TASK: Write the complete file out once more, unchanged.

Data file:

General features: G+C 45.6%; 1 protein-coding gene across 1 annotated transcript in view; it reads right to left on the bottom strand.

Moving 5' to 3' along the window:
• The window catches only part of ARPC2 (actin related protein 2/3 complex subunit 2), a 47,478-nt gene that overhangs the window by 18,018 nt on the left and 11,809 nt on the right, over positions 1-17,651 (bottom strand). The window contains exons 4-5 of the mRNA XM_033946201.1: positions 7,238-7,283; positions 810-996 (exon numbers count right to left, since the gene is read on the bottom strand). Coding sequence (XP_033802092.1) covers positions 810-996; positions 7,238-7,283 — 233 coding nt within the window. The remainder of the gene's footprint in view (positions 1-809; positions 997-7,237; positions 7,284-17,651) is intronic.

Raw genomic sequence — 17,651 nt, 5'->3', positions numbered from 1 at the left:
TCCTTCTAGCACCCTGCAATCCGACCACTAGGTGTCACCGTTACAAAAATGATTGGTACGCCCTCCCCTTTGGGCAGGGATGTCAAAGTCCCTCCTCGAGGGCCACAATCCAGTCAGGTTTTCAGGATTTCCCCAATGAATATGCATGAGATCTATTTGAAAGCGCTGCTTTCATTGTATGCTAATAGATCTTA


General features: G+C 45.6%; 1 protein-coding gene across 1 annotated transcript in view; it reads right to left on the bottom strand.

Moving 5' to 3' along the window:
• The window catches only part of ARPC2 (actin related protein 2/3 complex subunit 2), a 47,478-nt gene that overhangs the window by 18,018 nt on the left and 11,809 nt on the right, over positions 1-17,651 (bottom strand). The window contains exons 4-5 of the mRNA XM_033946201.1: positions 7,238-7,283; positions 810-996 (exon numbers count right to left, since the gene is read on the bottom strand). Coding sequence (XP_033802092.1) covers positions 810-996; positions 7,238-7,283 — 233 coding nt within the window. The remainder of the gene's footprint in view (positions 1-809; positions 997-7,237; positions 7,284-17,651) is intronic.

Raw genomic sequence — 17,651 nt, 5'->3', positions numbered from 1 at the left:
TCCTTCTAGCACCCTGCAATCCGACCACTAGGTGTCACCGTTACAAAAATGATTGGTACGCCCTCCCCTTTGGGCAGGGATGTCAAAGTCCCTCCTCGAGGGCCACAATCCAGTCAGGTTTTCAGGATTTCCCCAATGAATATGCATGAGATCTATTTGAAAGCGCTGCTTTCATTGTATGCTAATAGATCTTA